Entitled To Be Wrong


The Republican Party sure loves its beauty queens.

Remember Carrie Prejean?  She’s the former Miss California who claims to have lost the Miss USA pageant because she didn’t believe in same-sex marriage and people on the conservative right argued that she had a possible lawsuit on her hands due to religious discrimination.

Well, in case you missed her, Carrie Prejean is back in the spotlight!  No, she’s not in another beauty pageant, but she might as well be: she spoke at the Value Voters Summit, which upon my brief research, appears to be nothing more than a meeting of socially conservative and religious talking heads that make up the who’s who of the current Republican Party.  Along with a bevy of politicians such as Gov. Mike Huckabee, Rep. Eric Cantor, and Rep. John Boehner, Prejean will be joined by the intellectual company of Stephen Baldwin, Bill O’Reilly, Star Parker, and Lila Rose.

Of those, Prejean was the one who really wowed the audience.  After seeing a clip of her speech, it’s easy to see why.  All of this “God chose me” and “sex between a man and a woman” talk would be more than enough to rile up this group.

And that’s fine.  That’s what they’re there to hear.  It just speaks to the current state of our country right now that a former Miss California is speaking with political clout at a Value Voters Summit.  We are just living in a world of celebrity as intelligence.  All you need is one second of fame and you can become an expert worthy of speaking at prominent conferences simply because your opinion on one topic happens to align with that of the GOP.  No education necessary.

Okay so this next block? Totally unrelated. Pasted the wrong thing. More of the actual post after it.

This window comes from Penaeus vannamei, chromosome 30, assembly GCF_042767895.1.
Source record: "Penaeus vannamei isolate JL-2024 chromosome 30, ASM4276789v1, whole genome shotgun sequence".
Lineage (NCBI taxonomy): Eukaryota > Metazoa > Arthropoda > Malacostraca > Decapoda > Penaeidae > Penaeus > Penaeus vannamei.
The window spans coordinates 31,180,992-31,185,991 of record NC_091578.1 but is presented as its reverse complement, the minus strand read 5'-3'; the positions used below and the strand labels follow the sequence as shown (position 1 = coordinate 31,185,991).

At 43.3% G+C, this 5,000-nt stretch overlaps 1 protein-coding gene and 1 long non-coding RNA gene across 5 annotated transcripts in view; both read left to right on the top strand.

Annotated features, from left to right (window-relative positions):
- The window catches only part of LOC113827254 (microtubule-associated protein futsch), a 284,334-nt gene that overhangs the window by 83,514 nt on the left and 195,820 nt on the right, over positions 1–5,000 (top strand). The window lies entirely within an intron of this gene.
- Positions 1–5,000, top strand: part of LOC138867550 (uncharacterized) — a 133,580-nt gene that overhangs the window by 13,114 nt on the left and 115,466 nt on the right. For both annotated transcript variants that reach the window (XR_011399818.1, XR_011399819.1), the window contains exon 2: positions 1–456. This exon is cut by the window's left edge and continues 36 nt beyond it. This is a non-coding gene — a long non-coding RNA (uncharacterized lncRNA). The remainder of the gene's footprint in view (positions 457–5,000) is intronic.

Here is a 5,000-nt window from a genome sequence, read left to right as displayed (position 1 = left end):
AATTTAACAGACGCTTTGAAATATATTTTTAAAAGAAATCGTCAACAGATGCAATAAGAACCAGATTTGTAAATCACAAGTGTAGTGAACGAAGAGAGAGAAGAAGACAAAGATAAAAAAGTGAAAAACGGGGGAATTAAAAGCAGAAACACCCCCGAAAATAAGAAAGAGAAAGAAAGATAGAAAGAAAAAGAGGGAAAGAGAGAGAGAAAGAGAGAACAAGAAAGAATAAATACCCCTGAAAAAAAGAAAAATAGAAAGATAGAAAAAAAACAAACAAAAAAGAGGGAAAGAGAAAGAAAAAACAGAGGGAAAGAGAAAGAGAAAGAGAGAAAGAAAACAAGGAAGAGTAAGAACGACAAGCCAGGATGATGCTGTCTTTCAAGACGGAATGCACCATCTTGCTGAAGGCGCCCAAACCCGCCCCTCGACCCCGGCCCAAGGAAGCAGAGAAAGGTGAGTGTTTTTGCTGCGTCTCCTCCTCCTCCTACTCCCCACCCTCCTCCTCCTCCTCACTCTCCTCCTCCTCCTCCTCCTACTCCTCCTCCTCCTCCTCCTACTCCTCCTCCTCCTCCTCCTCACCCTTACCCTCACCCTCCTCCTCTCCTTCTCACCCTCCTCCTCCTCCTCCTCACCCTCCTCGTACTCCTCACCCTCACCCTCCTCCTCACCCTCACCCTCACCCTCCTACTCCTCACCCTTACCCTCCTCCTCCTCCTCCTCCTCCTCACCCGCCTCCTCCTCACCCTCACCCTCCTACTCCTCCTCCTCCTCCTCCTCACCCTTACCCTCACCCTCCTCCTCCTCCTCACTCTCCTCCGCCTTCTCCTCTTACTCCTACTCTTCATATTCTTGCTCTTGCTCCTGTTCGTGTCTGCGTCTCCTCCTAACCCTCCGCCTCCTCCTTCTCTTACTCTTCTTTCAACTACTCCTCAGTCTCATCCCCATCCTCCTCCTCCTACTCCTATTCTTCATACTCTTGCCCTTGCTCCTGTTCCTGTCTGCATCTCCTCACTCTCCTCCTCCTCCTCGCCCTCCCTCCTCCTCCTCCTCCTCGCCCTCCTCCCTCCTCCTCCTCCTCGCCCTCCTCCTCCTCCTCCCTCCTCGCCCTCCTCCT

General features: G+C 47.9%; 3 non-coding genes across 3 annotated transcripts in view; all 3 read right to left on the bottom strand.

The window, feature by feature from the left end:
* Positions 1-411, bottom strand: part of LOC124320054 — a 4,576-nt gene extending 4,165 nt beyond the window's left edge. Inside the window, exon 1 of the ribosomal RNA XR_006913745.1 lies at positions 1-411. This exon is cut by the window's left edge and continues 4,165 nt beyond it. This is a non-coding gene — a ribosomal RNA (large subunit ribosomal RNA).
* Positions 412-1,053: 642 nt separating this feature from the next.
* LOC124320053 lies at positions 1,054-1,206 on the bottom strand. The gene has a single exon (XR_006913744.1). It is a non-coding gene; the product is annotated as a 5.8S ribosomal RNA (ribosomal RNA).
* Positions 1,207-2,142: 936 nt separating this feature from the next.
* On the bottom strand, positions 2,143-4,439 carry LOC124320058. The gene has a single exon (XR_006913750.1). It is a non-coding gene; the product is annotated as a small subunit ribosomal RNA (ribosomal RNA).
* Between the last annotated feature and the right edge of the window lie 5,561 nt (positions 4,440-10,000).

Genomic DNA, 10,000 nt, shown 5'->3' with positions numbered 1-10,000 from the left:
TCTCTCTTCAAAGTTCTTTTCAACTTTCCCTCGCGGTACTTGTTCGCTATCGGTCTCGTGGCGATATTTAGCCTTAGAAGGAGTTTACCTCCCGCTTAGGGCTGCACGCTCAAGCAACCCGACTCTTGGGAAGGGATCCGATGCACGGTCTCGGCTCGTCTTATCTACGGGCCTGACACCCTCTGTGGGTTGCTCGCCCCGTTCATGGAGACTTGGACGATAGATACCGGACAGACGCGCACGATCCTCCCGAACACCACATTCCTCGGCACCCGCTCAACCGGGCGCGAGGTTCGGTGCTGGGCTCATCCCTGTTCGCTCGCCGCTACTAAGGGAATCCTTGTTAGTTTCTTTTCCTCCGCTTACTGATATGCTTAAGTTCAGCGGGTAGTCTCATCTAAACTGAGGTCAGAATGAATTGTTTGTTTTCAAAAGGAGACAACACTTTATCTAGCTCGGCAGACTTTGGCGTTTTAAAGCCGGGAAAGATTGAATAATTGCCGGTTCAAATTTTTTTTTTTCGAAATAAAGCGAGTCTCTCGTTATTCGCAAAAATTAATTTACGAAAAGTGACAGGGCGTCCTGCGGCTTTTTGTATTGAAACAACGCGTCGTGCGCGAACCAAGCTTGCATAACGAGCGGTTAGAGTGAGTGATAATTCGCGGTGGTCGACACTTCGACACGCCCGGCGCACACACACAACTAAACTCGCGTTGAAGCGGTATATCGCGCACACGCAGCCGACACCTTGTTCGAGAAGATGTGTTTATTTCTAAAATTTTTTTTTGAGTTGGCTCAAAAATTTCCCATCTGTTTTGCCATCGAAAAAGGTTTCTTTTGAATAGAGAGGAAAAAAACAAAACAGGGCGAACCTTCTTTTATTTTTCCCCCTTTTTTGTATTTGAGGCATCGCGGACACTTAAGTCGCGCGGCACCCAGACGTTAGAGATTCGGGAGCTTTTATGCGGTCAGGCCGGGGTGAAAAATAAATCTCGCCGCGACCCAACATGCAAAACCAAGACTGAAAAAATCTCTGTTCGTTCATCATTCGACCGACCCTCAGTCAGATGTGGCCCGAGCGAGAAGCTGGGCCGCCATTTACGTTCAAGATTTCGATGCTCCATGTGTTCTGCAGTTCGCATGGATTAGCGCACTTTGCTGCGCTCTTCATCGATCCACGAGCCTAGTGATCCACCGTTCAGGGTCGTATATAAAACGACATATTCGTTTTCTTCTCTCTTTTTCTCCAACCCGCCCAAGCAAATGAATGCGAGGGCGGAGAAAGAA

Carrie Prejean is entitled to her opinion.  Everyone is entitled to their own opinion.  But, just because a group of people all think the same way and get together to celebrate how much they all think alike doesn’t make their opinions right.  And opinions shouldn’t be confused as facts nor should they all be weighted the same.  It seems like, at this summit especially, that certain opinions have become misconstrued as beliefs or points in a certain political ideology, which then somehow validates them and makes them off-limits to opposition.

But they are still just personal opinions.  And Carrie Prejean has a right to have hers.  Just as you are entitled to yours.

And you’re also entitled to be wrong.

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